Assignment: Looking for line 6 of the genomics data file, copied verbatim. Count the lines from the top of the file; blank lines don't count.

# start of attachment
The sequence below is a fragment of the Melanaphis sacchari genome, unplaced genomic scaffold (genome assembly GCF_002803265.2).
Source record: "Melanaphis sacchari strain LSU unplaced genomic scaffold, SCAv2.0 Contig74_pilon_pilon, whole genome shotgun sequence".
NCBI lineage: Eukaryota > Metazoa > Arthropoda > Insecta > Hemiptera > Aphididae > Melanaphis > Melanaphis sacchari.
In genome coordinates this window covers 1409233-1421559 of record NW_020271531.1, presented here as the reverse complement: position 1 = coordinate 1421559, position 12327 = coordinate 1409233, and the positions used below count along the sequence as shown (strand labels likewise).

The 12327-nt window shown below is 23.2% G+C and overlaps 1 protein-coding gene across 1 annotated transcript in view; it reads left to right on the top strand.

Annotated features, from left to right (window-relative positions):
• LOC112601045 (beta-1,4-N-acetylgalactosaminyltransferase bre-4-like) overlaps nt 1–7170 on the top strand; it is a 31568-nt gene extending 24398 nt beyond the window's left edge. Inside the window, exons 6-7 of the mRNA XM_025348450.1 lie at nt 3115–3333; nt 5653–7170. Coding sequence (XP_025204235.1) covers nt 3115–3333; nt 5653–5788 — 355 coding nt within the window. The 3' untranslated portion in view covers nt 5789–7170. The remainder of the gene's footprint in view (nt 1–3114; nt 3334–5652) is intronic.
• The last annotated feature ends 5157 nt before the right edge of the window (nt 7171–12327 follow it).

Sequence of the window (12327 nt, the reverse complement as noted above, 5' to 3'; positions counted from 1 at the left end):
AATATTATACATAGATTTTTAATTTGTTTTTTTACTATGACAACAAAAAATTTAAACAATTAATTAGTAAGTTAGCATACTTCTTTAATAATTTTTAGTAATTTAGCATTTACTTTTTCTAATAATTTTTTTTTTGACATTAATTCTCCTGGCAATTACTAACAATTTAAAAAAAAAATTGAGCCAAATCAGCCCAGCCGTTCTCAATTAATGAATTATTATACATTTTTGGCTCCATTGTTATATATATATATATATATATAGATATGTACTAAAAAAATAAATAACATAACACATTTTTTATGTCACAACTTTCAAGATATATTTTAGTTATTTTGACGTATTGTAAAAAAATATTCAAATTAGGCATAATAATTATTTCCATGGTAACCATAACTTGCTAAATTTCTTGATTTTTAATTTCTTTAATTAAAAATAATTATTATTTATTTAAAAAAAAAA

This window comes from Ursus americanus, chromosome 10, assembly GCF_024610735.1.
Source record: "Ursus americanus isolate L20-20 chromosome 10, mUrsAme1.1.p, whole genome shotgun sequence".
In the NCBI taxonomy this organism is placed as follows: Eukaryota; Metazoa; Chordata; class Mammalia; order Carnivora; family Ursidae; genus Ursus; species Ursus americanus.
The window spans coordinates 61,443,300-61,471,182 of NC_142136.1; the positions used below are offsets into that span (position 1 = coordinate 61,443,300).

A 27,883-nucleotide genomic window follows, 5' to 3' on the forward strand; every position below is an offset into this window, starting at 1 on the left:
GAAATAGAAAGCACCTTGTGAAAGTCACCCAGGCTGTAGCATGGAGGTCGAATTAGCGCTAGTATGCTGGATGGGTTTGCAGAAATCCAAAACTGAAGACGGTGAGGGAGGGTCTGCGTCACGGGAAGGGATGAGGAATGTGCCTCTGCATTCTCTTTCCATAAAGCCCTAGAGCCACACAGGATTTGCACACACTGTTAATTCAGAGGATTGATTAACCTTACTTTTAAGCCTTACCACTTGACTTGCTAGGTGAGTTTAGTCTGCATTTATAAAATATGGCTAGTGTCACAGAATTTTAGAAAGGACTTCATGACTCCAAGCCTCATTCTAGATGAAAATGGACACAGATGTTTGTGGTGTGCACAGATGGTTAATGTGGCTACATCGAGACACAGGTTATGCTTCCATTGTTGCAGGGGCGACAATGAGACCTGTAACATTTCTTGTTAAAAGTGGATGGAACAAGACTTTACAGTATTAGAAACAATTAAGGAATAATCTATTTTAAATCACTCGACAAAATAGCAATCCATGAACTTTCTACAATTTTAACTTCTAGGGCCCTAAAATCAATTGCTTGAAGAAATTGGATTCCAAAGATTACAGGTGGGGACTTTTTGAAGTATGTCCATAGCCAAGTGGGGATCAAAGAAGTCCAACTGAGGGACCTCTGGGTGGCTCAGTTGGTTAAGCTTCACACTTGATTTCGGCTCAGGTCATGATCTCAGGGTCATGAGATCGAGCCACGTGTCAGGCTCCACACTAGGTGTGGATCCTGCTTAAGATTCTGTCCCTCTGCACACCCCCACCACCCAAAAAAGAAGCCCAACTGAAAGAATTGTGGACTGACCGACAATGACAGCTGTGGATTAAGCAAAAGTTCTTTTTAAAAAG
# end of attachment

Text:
Annotated features, from left to right (window-relative positions):